Education Gives Re-entry Student Tools for Fighting Global Poverty

Side by side photos: Heather van Buskirk helping participants at training workshops in South Africa

Heather van Buskirk used to think that getting a college education was out of her reach.

In her early 20s, van Buskirk was eager to get started helping people who live in extreme poverty and joined a service mission in South Africa.

Portrait photo of UC Davis sociology major Heather van Buskirk
Heather van Buskirk

During her five years as a volunteer with Operation Mobilization, she organized skills-training workshops and a small-business training and microloan program that launched a number of successful family businesses in Mamelodi, a township northeast of Pretoria.

“It got me interested in seeing how we could do more to reach more people,” she said. And ultimately, she decided that she was going to need both a bachelor’s and a master’s degree to accomplish that goal.

A focus on international development

The Chico native returned to California in 2013 and enrolled in an accelerated program for working adults at American River College, taking classes on Tuesday evenings and all-day Saturdays while working full time as a legal assistant at a Woodland family law office.

She earned her associate degree in social science three years later, then transferred to UC Davis as a sociology major. She said UC Davis appealed to her because the Department of Sociology in the College of Letters and Science is one of the few offering an undergraduate emphasis in world development.

But she nearly didn’t apply, thinking that she couldn’t afford the tuition and fees. A community college advisor encouraged her to reconsider. “So I threw my name in pretty much for kicks and giggles.”

Helped by scholarships

Not only was she accepted, she also received a prestigious Regents Scholarship, which is awarded based on a student’s academic and personal achievements and covered half her costs to attend.

“I was just floored,” van Buskirk said. “I literally fell to my knees when I got that letter. It opened up a whole new world of opportunity for me here.”

Now in the final year of her undergraduate studies, van Buskirk has received additional recognition for her academic achievements. She is in the University Honors Program and recently received a Marion Freeborn Re-entry Scholarship from the University Farm Circle, a women’s organization created in the campus’s early days as the University Farm to support students.

Hands-on research experience

In addition to taking courses in sociology, anthropology and economics, she has done two research assistantships — one with Assistant Professor David McCourt, an international political sociologist, and the other with the Feed the Future Innovation Lab for Assets and Market Access at UC Davis (AMA Innovation Lab), funded by the U.S. Agency for International Development’s Bureau for Food Security.

Her honors project focuses on extreme poverty in sub-Sahara Africa, where more than 400 million people — the majority of them children — survive on less than $1.90 a day per person.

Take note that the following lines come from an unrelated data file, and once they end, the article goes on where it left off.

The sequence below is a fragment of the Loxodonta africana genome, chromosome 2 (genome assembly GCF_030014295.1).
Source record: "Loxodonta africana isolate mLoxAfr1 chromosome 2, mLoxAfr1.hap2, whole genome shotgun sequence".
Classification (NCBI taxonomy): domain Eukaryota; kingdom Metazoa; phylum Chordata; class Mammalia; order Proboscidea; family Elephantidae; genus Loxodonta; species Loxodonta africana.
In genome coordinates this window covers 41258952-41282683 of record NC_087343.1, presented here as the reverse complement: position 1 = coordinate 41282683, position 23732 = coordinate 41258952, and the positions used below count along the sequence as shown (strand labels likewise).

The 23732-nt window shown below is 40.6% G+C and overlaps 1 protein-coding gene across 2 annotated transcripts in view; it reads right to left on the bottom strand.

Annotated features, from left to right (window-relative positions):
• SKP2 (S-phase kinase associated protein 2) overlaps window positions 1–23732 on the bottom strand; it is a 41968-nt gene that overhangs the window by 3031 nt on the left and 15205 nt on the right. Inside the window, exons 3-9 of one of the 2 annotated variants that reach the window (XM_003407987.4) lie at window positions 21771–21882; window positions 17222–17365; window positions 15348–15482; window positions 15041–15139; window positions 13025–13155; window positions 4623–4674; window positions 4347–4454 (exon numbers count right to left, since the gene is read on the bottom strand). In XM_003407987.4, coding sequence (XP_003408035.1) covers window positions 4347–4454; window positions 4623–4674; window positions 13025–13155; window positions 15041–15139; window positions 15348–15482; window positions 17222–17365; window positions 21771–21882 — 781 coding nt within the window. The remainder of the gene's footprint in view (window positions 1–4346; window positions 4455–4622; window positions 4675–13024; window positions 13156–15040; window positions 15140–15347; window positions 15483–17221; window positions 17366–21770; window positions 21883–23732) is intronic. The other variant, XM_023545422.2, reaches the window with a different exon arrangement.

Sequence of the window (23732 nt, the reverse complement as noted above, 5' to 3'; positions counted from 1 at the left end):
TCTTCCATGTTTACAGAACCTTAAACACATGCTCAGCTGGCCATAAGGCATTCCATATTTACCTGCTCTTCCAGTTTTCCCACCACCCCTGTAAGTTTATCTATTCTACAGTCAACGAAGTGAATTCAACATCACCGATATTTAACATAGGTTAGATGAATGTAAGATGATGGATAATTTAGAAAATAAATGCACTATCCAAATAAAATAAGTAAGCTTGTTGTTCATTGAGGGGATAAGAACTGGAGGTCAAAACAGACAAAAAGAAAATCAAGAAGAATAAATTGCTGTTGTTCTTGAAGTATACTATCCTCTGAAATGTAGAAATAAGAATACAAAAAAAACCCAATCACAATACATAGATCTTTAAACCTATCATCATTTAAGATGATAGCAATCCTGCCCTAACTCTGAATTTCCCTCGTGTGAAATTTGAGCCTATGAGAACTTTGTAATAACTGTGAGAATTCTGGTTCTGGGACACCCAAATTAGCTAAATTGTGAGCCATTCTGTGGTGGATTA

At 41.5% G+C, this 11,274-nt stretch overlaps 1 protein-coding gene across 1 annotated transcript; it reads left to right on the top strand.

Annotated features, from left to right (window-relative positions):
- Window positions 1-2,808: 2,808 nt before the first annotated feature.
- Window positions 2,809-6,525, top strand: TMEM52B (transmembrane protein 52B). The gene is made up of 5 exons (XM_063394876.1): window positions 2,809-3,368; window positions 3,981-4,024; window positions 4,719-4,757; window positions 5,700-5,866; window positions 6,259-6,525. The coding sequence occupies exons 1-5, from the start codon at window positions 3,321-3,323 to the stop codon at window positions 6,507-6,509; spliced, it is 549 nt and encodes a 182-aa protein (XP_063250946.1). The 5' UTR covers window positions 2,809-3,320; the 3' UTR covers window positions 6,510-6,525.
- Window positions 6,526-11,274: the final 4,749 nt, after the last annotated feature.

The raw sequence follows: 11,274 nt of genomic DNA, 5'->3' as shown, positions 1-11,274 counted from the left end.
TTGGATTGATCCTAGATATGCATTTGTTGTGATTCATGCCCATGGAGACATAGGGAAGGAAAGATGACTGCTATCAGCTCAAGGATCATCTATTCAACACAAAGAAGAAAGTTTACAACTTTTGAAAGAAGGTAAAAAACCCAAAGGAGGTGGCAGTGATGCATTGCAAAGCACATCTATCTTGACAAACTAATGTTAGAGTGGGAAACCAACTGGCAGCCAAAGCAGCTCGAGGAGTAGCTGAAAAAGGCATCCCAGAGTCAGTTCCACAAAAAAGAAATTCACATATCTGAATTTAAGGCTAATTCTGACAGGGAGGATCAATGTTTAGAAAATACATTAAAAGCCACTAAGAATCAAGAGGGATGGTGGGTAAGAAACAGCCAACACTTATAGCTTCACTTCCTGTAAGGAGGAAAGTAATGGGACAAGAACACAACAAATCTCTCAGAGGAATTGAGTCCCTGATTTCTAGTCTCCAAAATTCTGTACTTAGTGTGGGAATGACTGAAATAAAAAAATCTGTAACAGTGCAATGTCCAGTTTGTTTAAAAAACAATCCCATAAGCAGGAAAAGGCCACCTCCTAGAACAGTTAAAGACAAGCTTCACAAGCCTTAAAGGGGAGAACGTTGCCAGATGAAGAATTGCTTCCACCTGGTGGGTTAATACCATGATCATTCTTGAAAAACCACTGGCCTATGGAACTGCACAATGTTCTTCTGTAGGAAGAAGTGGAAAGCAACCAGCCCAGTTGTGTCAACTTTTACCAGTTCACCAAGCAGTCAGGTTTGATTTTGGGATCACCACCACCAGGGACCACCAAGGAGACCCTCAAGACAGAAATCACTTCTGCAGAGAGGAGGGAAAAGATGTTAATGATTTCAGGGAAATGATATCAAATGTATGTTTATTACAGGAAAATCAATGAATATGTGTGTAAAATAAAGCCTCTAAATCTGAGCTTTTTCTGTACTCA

She plans to begin a master’s degree program next fall, studying impact evaluation in the United Kingdom. After she finishes the program, van Buskirk and her husband, Michael, want to return to Africa.

Inspired by South African entrepreneurs

Photo of Van Buskirk holding baby and helping workshop participant
Van Buskirk holds a young friend while helping participants at a jewelry making workshop in a South African township. (Courtesy photo)

She said she remains motivated by the people she and her husband met during her 2008-13 community development work in South Africa. (The couple’s volunteer work was supported by family, friends and other sponsors.)

She initially worked in an after-school program, then began making home visits to learn from families what services they needed. That led to training workshops in jewelry making, sewing, gardening, computer literacy, basic mechanics and other skills.

After taking the workshops, several people in Mamelodi were able to launch home businesses with $5 to $10 loans that they repaid with interest. (As an incentive, the interest in the microloan program was paid as a bonus to the person who turned the most profit.)

“I met some of the most amazing people who took care of their kids, their community with very few resources. We became really great friends and they are my constant inspiration. They are the reason that I came back to study development and extreme poverty — what works and what doesn’t.”

Working closely with faculty

Van Buskirk, 34, said her life experiences gave her a broader perspective in her UC Davis courses and helped her think more critically — and made her unintimidated about visiting professors during their office hours. “I know every professor I’ve taken a class with on a first-name basis.”

Van Buskirk said taking courses in different disciplines has given her a wider perspective on inequities around the world. “What college has really added to my toolbox is a deeper understanding of the history of these issues — development and poverty, oppression and the legacy of colonization.

“Going forward, I would like to focus on impact evaluation: what works? My goal is to work in the field, learning how people in their communities envision development and supporting them in their efforts to achieve it. I believe in a grassroots approach. I see my role as helping to facilitate their dreams and vision for development.”

Van Buskirk added: “I have learned so much from the people I worked with — about community and caring for others, selfless giving, and what it means to be a good neighbor. We have as much to learn from disadvantaged communities as we have to contribute.”